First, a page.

[0028] FIGS. 2A-C are exemplary charts illustrating the effect of improved cancellation in the DSL system 100. Referring now to FIG. 2A, the chart illustrates an ADSL frequency distribution and includes two axes, output and frequency. FIG. 2A includes POTS/ISDN frequency range 201, ADSL upstream frequency range 202, and ADSL downstream frequency range 203. Typically, POTS/ISDN frequency 201 is between 0 and 4 kHz, upstream frequency is between 25 kHz and 138 kHz, and downstream frequency is between 138 kHz and 1.1 MHz.

[0029] FIGS. 2B-C illustrate the effects of improving the signal-to-noise ratio (SNR) by more closely matching the attenuation signal 117 to the transmit echo 115′.

[0030] FIGS. 2B-C include transmit signal voltage 115 as seen in the remote terminal 104, transmit echo 115′, receive signal voltage 116, attenuation signal 117, echo cancellation 211, dynamic range 212, and attenuated transmit signal 225.

[0031] As described above, transmit echo 115′ is the portion of the transmit signal 115 that appears in the secondary terminals of the transformer 114. Echo cancellation 211 is an estimated energy to subtract from the transfer signal 115. Dynamic range 212 is the generally fixed energy range of the receiver 124.

[0032] FIGS. 2B-C illustrate that as the estimated energy of the attenuation signal 117 grows closer to the first transmit echo 115′ in FIG. 2B, the voltage of the attenuated transmit signal 115 will fall by a particular amount allowing the fixed dynamic range 212 to include more of receive signal 116. In other words, once the transmit signal 115 is reduced to the attenuated transmit signal 115 in FIG. 2C, the second transmit echo 115′ in FIG. 2C is lower than the first transmit echo 115′ in FIG. 2B. This results in a stronger receive signal 116 at the receiver 124 and a higher signal to noise ratio for receive signal 116.

[0033] FIGS. 3A-B are charts illustrating line impedances for various loop topologies. FIG. 3A illustrates the impedance of a straight loop topology. A straight loop is a loop topology without any significant bridged-taps or other sources of line impedances. Therefore, the transmit echo 115′ is generally predictable with high accuracy.

[0034]FIG. 3B illustrates the various line impedances of different loop topologies measured at different lengths, in kilofeet, of the communications line 111. Each loop topology has variable impedances, resulting in variable transmit echo signals 115′. Therefore, adaptive cancellation network 150 determines the appropriate cancellation device 152 to attenuate transmit echo 115′ for each loop topology.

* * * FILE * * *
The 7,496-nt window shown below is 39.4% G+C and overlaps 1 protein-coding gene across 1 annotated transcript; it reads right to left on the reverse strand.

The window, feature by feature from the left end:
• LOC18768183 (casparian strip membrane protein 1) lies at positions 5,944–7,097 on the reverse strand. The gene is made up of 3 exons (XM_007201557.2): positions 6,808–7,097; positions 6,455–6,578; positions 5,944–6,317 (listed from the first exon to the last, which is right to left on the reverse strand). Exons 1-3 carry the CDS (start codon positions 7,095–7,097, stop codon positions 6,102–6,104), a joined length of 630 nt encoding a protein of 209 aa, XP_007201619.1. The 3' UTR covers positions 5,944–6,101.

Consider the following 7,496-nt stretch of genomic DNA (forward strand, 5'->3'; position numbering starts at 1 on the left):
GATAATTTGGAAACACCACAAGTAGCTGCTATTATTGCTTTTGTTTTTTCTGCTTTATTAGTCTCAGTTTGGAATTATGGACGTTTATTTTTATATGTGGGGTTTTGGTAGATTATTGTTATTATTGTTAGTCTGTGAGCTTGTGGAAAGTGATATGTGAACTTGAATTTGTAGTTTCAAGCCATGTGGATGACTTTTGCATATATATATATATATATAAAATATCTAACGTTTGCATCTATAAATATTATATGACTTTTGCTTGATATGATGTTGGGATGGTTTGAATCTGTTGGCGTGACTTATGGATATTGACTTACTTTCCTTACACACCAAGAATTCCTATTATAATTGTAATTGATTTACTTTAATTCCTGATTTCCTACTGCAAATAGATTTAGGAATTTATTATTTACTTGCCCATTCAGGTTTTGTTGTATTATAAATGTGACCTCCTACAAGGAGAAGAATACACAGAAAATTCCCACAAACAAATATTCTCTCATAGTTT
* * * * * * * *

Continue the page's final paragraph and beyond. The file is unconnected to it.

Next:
[0035]FIG. 4A illustrates one embodiment of a passive cancellation device 152 and FIG. 4B illustrates one embodiment of an active cancellation device 152.

[0036] Referring to FIG. 4A, passive cancellation device 152 includes three resistors 401 and two capacitors 402. By varying these exemplary components, various attenuation signals 117 may generated. In one embodiment, the energy of the attenuated signal 117, illustrated here as V0, can be computed by: V 0 = [ V 1 R 0 R 1 + V 2 R 0 R 2 + V 3 R 0 R 3 ]

[0037] Referring to FIG. 4B, active cancellation device 152 includes HPF (high pass filter) 404, Zhyb13 a 406, Zhyb13 b 406, Zhyb_c 406, and op-amp 408. Zhyb_a 406, Zhyb_b 406, Zhyb_c 406 are complex impedances or a network of resistors and capacitors. The active cancellation device 152 implements a given transmit echo transfer function. By varying the components in Zhyb_a 406, Zhyb_b 406, and/or Zhyb_c 406, active cancellation device 152 implements a modified transfer function for a given loop topology. It will be understood that FIG. 4B is an example active cancellation network and may be implemented in a number of ways. For example, the HPF 404 can be moved to the beginning of the cancellation path to benefit dynamic range.

[0038] Although the present invention has been described in detail, it should be understood that various changes, substitutions and alterations can be made hereto without departing from the sphere and scope of the invention as defined by the appended claims.

[0039] To aid the Patent Office, and any readers of any patent issued on this application in interpreting the claims appended hereto, applicants wish to note that they do not intend any of the appended claims to invoke 35 U.S.C. §112, ¶6 as it exists on the date of filing hereof unless “means for” or “step for” are used in the particular claim.

Referenced by
Citing PatentFiling datePublication dateApplicantTitle
US8045702Apr 5, 2005Oct 25, 2011Realtek Semiconductor Corp.Multi-path active hybrid circuit
US8411871 *Aug 22, 2007Apr 2, 2013Lantiq Deutschland GmbhEcho cancellation
US20090052683 *Aug 22, 2007Feb 26, 2009Infineon Technologies AgEcho cancellation
WO2008083086A2 *Dec 21, 2007Jul 10, 2008Gupta PuneetSystem and method for acoustic echo removal (aer)
Classifications
U.S. Classification379/406.01
International ClassificationH04B3/23
Cooperative ClassificationH04B3/23
European ClassificationH04B3/23
Legal Events
DateCodeEventDescription
Apr 22, 2011FPAYFee payment
Year of fee payment: 4
Sep 3, 2002ASAssignment
Owner name: TEXAS INSTRUMENTS INCORPORATED, TEXAS
Free format text: ASSIGNMENT OF ASSIGNORS INTEREST;ASSIGNORS:OSWAL, SANDEEP K.;TEXAS INSTRUMENTS INDIA LIMITED;EASWARAN, PRAKASH (NMI);AND OTHERS;REEL/FRAME:013266/0628
Effective date: 20020819